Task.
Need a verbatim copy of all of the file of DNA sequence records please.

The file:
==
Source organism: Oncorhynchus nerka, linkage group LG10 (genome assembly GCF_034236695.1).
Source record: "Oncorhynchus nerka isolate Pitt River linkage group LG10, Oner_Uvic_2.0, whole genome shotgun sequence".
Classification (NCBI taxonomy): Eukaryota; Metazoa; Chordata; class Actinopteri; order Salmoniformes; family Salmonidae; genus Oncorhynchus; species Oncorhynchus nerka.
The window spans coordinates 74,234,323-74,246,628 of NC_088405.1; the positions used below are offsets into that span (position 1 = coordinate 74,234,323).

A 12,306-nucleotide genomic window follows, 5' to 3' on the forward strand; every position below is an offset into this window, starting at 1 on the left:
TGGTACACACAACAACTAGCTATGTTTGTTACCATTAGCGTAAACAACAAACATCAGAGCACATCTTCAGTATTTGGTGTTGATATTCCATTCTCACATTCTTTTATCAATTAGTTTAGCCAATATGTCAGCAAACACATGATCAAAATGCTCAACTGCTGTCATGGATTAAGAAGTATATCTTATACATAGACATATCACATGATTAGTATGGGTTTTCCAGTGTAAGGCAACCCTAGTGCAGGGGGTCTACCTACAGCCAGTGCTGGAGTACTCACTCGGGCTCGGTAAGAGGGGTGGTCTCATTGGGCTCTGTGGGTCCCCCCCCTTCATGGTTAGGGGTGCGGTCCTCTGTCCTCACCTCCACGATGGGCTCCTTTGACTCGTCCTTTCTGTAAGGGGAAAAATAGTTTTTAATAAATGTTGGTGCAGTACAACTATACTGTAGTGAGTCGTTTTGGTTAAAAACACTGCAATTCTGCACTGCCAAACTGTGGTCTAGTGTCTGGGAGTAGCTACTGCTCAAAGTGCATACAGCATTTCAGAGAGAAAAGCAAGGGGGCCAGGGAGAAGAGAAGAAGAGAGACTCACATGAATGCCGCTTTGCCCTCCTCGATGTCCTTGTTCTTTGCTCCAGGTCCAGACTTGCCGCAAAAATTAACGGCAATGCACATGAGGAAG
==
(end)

Source organism: Oncorhynchus nerka, linkage group LG10 (genome assembly GCF_034236695.1).
Source record: "Oncorhynchus nerka isolate Pitt River linkage group LG10, Oner_Uvic_2.0, whole genome shotgun sequence".
Classification (NCBI taxonomy): Eukaryota; Metazoa; Chordata; class Actinopteri; order Salmoniformes; family Salmonidae; genus Oncorhynchus; species Oncorhynchus nerka.
The window spans coordinates 74,234,323-74,246,628 of NC_088405.1; the positions used below are offsets into that span (position 1 = coordinate 74,234,323).

A 12,306-nucleotide genomic window follows, 5' to 3' on the forward strand; every position below is an offset into this window, starting at 1 on the left:
TGGTACACACAACAACTAGCTATGTTTGTTACCATTAGCGTAAACAACAAACATCAGAGCACATCTTCAGTATTTGGTGTTGATATTCCATTCTCACATTCTTTTATCAATTAGTTTAGCCAATATGTCAGCAAACACATGATCAAAATGCTCAACTGCTGTCATGGATTAAGAAGTATATCTTATACATAGACATATCACATGATTAGTATGGGTTTTCCAGTGTAAGGCAACCCTAGTGCAGGGGGTCTACCTACAGCCAGTGCTGGAGTACTCACTCGGGCTCGGTAAGAGGGGTGGTCTCATTGGGCTCTGTGGGTCCCCCCCCTTCATGGTTAGGGGTGCGGTCCTCTGTCCTCACCTCCACGATGGGCTCCTTTGACTCGTCCTTTCTGTAAGGGGAAAAATAGTTTTTAATAAATGTTGGTGCAGTACAACTATACTGTAGTGAGTCGTTTTGGTTAAAAACACTGCAATTCTGCACTGCCAAACTGTGGTCTAGTGTCTGGGAGTAGCTACTGCTCAAAGTGCATACAGCATTTCAGAGAGAAAAGCAAGGGGGCCAGGGAGAAGAGAAGAAGAGAGACTCACATGAATGCCGCTTTGCCCTCCTCGATGTCCTTGTTCTTTGCTCCAGGTCCAGACTTGCCGCAAAAATTAACGGCAATGCACATGAGGAAG